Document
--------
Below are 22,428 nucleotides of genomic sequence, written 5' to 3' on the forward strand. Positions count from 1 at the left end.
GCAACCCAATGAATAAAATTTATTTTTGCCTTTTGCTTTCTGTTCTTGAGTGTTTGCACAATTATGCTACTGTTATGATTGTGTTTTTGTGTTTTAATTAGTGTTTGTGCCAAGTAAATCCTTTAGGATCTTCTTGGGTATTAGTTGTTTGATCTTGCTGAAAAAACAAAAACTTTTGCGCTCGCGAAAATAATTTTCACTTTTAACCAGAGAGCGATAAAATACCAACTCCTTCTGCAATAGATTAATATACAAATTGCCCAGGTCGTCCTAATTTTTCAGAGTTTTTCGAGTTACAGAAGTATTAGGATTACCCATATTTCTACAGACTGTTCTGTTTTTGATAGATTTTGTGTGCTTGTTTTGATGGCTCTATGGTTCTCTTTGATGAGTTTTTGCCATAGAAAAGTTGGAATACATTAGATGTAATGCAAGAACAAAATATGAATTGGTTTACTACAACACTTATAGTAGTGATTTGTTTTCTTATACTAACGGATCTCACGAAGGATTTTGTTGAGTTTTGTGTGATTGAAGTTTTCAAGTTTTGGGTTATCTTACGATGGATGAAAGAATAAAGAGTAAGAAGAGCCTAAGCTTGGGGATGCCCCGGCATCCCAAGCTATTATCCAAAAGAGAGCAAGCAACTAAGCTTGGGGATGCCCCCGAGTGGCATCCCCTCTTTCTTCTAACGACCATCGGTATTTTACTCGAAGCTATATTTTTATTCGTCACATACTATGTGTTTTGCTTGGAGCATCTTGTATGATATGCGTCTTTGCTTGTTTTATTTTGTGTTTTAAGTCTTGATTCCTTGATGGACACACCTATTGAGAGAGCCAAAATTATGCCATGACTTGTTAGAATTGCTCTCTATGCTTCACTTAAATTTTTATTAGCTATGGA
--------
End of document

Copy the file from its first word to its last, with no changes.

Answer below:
Below are 22,428 nucleotides of genomic sequence, written 5' to 3' on the forward strand. Positions count from 1 at the left end.
GCAACCCAATGAATAAAATTTATTTTTGCCTTTTGCTTTCTGTTCTTGAGTGTTTGCACAATTATGCTACTGTTATGATTGTGTTTTTGTGTTTTAATTAGTGTTTGTGCCAAGTAAATCCTTTAGGATCTTCTTGGGTATTAGTTGTTTGATCTTGCTGAAAAAACAAAAACTTTTGCGCTCGCGAAAATAATTTTCACTTTTAACCAGAGAGCGATAAAATACCAACTCCTTCTGCAATAGATTAATATACAAATTGCCCAGGTCGTCCTAATTTTTCAGAGTTTTTCGAGTTACAGAAGTATTAGGATTACCCATATTTCTACAGACTGTTCTGTTTTTGATAGATTTTGTGTGCTTGTTTTGATGGCTCTATGGTTCTCTTTGATGAGTTTTTGCCATAGAAAAGTTGGAATACATTAGATGTAATGCAAGAACAAAATATGAATTGGTTTACTACAACACTTATAGTAGTGATTTGTTTTCTTATACTAACGGATCTCACGAAGGATTTTGTTGAGTTTTGTGTGATTGAAGTTTTCAAGTTTTGGGTTATCTTACGATGGATGAAAGAATAAAGAGTAAGAAGAGCCTAAGCTTGGGGATGCCCCGGCATCCCAAGCTATTATCCAAAAGAGAGCAAGCAACTAAGCTTGGGGATGCCCCCGAGTGGCATCCCCTCTTTCTTCTAACGACCATCGGTATTTTACTCGAAGCTATATTTTTATTCGTCACATACTATGTGTTTTGCTTGGAGCATCTTGTATGATATGCGTCTTTGCTTGTTTTATTTTGTGTTTTAAGTCTTGATTCCTTGATGGACACACCTATTGAGAGAGCCAAAATTATGCCATGACTTGTTAGAATTGCTCTCTATGCTTCACTTAAATTTTTATTAGCTATGGA